The Kids Are All Right (Lisa Chodolenko, US 2010). A female couple (Annette Bening, Julianne Moore) has two children. There is a twist to their life as the children demand to meet their biological father (Mark Ruffalo).
The Killer Inside Me (Michael Winterbottom, US 2010). Based on the Jim Thompson novel about a cop who is a sadistic serial killer. Starring Casey Affleck.
OPENING FILM: Tuan yuan (Apart Together, Wang Quan'an, CN 2010). After 50 years a group of Chinamen that had moved to Taiwan get the permission to revisit the Chinese mainland.

Friday, February 12, 2010

Veijo Hietala: Sex in the Finnish Cinema (lecture)

In the lecture series "Sexuality on Screen" by the Film Society of the Helsinki Students' Association. Cinema Orion, Helsinki, 12 Feb 2010.

With a great sense of humour Veijo Hietala started from early cinema (Sylvi, 1913), proceeded to the studio era (The Vagabond Waltz, 1940), discussed the train piston innuendo in Hannu Leminen's The Beautiful Inkeri of the Railway Yard (1950), examined the special case of Teuvo Tulio, noted the natural nudity (not necessarily sexual) in traditional Finnish cinema, and proceeded via the 1960s (A Cone Under My Back, 1966) to the present day, where in Hietala's opinion there is now less sex since the frank and popular The Restless (2000). Hietala wondered also whether American puritanism about nudity has influenced Finns. Hietala, donning his trademark beret, impressed the audience with analogue technology, complete with overhead projector sheets and samples from a vhs tape.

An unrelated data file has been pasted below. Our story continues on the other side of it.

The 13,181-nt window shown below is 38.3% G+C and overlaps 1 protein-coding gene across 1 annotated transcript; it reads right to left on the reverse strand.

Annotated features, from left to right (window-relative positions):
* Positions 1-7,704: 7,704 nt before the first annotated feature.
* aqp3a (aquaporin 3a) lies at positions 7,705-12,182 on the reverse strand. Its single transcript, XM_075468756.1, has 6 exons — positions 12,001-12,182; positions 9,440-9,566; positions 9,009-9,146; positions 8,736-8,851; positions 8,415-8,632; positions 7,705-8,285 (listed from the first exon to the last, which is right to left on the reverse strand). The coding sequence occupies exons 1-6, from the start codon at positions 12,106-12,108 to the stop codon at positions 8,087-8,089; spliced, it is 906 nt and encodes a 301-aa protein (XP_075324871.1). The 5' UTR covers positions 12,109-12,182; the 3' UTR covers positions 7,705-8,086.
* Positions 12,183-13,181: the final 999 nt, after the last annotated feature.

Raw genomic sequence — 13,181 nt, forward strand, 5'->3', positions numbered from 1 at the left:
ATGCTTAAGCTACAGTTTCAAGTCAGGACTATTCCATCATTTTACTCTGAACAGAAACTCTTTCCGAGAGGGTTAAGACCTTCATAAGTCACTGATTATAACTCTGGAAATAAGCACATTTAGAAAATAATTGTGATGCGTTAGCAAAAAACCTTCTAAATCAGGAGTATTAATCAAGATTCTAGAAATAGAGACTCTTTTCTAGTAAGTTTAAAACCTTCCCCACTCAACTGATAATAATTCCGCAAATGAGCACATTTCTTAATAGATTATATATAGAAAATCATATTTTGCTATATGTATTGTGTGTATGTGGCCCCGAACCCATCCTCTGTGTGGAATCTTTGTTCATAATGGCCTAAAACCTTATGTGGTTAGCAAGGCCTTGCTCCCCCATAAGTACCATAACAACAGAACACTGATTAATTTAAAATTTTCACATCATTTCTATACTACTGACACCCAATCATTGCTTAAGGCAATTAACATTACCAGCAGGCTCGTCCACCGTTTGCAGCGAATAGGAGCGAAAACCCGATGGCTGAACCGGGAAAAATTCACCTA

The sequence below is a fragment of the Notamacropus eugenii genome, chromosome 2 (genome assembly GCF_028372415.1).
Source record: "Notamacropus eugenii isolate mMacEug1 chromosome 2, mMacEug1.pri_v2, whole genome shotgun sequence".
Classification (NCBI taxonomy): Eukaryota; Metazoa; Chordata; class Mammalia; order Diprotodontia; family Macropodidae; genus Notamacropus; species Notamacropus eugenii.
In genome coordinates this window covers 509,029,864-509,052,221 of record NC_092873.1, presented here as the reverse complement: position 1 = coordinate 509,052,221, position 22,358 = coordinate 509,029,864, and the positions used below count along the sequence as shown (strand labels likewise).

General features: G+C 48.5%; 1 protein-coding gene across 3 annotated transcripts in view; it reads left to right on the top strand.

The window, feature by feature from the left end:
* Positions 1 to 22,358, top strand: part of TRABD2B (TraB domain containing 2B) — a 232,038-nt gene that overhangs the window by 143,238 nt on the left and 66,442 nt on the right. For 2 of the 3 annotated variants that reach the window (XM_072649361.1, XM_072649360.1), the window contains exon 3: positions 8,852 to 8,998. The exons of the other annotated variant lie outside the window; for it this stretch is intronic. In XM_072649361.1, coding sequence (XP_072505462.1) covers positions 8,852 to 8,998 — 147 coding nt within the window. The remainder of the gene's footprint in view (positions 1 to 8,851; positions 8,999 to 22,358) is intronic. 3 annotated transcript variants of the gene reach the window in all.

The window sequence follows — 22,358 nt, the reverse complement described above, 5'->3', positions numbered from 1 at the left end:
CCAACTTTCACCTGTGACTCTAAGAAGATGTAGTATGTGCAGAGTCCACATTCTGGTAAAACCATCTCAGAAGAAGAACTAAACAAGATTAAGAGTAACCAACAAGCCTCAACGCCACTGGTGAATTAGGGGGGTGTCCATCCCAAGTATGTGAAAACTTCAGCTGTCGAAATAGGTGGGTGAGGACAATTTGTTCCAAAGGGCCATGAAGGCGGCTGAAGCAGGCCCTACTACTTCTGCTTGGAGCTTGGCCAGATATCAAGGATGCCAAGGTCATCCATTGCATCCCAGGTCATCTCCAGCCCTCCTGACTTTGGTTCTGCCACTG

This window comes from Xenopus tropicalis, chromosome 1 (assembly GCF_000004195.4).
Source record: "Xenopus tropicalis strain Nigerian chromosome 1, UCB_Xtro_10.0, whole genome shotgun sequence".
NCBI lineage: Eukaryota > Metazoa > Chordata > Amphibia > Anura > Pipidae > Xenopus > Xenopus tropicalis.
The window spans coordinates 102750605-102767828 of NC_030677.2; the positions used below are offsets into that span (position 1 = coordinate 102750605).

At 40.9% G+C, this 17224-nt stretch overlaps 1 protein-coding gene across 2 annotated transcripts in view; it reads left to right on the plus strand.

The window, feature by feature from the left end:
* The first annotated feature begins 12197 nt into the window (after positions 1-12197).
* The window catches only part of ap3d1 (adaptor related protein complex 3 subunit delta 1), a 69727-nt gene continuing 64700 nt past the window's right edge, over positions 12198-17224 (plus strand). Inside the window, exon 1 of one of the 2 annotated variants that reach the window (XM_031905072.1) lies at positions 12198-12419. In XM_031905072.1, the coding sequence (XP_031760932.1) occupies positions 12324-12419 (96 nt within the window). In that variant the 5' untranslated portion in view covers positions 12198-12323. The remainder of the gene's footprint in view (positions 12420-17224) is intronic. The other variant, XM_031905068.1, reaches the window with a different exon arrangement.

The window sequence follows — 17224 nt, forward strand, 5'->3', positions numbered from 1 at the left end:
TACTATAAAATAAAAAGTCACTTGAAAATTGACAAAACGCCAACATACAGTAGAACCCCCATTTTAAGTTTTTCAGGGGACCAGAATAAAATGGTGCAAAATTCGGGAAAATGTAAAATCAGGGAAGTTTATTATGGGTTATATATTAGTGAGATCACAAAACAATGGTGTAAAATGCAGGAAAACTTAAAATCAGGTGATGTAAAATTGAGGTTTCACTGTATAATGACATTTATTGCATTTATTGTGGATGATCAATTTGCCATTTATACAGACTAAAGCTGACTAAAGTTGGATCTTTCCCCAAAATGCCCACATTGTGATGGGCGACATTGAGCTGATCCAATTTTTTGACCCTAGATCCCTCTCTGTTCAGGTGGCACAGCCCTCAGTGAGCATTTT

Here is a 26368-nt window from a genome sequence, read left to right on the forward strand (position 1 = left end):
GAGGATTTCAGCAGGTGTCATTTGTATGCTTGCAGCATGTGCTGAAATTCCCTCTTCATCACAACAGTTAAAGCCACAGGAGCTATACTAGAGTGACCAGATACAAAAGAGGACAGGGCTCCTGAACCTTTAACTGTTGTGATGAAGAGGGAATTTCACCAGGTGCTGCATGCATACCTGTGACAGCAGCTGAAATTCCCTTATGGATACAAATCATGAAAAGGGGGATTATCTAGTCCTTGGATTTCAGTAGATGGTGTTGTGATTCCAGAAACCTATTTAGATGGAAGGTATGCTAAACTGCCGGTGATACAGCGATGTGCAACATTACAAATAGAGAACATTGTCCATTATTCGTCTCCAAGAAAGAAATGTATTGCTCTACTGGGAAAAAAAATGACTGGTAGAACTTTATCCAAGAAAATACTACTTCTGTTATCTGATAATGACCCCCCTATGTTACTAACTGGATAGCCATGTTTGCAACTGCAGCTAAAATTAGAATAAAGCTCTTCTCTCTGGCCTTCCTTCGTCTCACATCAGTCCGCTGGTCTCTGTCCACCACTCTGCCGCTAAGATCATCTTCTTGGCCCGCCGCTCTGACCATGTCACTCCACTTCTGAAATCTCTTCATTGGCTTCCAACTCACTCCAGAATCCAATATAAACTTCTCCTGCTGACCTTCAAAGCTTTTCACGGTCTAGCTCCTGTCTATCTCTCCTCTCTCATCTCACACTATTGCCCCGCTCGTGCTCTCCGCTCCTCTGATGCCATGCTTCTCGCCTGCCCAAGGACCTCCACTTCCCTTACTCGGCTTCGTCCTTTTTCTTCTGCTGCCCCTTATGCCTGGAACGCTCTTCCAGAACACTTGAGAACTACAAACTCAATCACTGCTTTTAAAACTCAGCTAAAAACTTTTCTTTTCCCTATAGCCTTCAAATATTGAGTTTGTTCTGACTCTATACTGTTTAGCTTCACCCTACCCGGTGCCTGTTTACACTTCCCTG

Tuesday, February 09, 2010

Midnight Ramble

Midnight Ramble: Oscar Micheaux and the Story of Race Movies. US © 1994 Northern Lights Productions / WGBH Productions. P: Pam A. Thomas, Bestor Cam. COORD. P: Beth Deare. D: Pearl Bowser, Bestor Cam. SC: Clyde Taylor. DP: Bestor Cam, Bruce Johnson. COMMENTARY: James Avery. FEATURING: author Toni Cade Bambara, historian Robert Hall, illustrator Elton Fox, archivist Pearl Bowser, film director Carlton Moss, actress Frances Williams, actress Shingzie Howard McClane, journalist St. Claire Bourne, Sr., actress Edna Mae Harris. Original format: video. 58 min. Dvd 54 min. Viewed at Cinema Orion, Helsinki (Black History Month), 9 Feb 2010.

Revisited Pearl Bowser and Bestor Cam's excellent survey into the birth of the African-American cinema. In the early days, audiences were segregated, and black people had to watch films after midnight. The terrible insult of The Birth of a Nation. The rise of the independent African-American cinema and its story from the 1910s till the 1930s. Noble Johnson. The story of Oscar Micheaux, the top African-American director of his time.

Black and Tan

US 1929. D: Dudley Murphy. 19 min. Viewed on 9 Feb 2010 at Cinema Orion (Black History Month), Helsinki.